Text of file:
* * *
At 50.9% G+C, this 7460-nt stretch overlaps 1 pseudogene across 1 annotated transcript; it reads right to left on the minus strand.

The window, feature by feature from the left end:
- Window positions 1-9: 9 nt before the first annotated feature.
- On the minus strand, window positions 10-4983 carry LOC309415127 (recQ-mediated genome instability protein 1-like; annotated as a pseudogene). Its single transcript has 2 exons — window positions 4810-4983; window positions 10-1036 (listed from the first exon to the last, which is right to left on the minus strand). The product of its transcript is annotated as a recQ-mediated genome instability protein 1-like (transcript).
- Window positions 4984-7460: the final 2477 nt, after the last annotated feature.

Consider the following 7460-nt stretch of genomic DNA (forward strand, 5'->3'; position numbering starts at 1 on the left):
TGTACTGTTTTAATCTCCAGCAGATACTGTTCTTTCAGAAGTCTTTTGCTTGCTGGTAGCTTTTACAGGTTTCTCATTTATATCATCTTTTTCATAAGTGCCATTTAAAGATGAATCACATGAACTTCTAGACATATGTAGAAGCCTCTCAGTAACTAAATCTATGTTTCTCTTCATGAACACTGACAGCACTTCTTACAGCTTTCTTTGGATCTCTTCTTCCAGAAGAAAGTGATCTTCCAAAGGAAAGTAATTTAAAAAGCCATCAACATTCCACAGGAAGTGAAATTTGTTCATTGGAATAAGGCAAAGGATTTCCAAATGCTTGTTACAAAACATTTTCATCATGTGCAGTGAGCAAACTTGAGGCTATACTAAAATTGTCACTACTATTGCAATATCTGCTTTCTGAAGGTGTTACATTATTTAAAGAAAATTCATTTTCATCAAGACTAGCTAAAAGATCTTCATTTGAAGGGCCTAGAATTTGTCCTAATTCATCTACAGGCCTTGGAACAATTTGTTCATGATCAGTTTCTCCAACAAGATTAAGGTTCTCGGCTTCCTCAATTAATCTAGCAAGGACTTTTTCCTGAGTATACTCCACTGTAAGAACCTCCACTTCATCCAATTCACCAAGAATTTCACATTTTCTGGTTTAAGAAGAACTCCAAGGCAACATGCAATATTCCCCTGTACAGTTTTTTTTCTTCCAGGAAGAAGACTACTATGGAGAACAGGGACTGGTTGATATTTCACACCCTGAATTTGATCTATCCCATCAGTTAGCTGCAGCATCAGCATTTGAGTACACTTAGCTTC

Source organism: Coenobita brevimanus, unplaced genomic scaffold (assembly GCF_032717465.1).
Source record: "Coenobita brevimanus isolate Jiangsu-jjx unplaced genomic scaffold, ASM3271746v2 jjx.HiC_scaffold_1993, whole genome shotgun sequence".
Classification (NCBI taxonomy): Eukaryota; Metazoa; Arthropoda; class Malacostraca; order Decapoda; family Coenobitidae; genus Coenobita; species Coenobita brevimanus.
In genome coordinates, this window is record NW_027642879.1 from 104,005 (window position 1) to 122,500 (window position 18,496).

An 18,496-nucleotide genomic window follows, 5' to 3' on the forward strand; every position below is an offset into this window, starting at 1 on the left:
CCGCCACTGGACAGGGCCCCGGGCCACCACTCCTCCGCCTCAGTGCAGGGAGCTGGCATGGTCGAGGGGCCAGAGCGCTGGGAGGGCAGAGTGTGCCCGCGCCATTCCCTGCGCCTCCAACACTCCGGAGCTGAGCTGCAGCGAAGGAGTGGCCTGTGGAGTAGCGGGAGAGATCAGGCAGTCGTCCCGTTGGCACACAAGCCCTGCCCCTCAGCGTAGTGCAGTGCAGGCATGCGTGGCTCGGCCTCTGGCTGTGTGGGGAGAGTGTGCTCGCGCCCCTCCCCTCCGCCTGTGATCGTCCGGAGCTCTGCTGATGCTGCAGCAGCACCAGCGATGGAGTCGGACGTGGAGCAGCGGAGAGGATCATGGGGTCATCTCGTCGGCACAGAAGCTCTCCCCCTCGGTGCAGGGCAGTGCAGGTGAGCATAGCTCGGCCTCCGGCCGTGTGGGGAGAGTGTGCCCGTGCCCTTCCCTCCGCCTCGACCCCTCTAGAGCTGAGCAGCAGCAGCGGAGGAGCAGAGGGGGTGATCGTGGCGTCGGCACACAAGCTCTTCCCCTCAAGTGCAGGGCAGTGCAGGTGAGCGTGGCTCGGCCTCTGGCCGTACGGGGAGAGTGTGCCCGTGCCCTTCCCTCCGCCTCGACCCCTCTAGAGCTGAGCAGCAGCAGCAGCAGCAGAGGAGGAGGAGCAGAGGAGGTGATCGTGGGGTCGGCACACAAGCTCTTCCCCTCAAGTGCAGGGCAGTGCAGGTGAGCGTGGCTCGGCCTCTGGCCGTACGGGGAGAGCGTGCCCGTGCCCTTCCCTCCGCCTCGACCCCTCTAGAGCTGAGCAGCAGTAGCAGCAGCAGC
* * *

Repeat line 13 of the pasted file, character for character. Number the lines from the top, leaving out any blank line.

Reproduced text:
CCGCCACTGGACAGGGCCCCGGGCCACCACTCCTCCGCCTCAGTGCAGGGAGCTGGCATGGTCGAGGGGCCAGAGCGCTGGGAGGGCAGAGTGTGCCCGCGCCATTCCCTGCGCCTCCAACACTCCGGAGCTGAGCTGCAGCGAAGGAGTGGCCTGTGGAGTAGCGGGAGAGATCAGGCAGTCGTCCCGTTGGCACACAAGCCCTGCCCCTCAGCGTAGTGCAGTGCAGGCATGCGTGGCTCGGCCTCTGGCTGTGTGGGGAGAGTGTGCTCGCGCCCCTCCCCTCCGCCTGTGATCGTCCGGAGCTCTGCTGATGCTGCAGCAGCACCAGCGATGGAGTCGGACGTGGAGCAGCGGAGAGGATCATGGGGTCATCTCGTCGGCACAGAAGCTCTCCCCCTCGGTGCAGGGCAGTGCAGGTGAGCATAGCTCGGCCTCCGGCCGTGTGGGGAGAGTGTGCCCGTGCCCTTCCCTCCGCCTCGACCCCTCTAGAGCTGAGCAGCAGCAGCGGAGGAGCAGAGGGGGTGATCGTGGCGTCGGCACACAAGCTCTTCCCCTCAAGTGCAGGGCAGTGCAGGTGAGCGTGGCTCGGCCTCTGGCCGTACGGGGAGAGTGTGCCCGTGCCCTTCCCTCCGCCTCGACCCCTCTAGAGCTGAGCAGCAGCAGCAGCAGCAGAGGAGGAGGAGCAGAGGAGGTGATCGTGGGGTCGGCACACAAGCTCTTCCCCTCAAGTGCAGGGCAGTGCAGGTGAGCGTGGCTCGGCCTCTGGCCGTACGGGGAGAGCGTGCCCGTGCCCTTCCCTCCGCCTCGACCCCTCTAGAGCTGAGCAGCAGTAGCAGCAGCAGC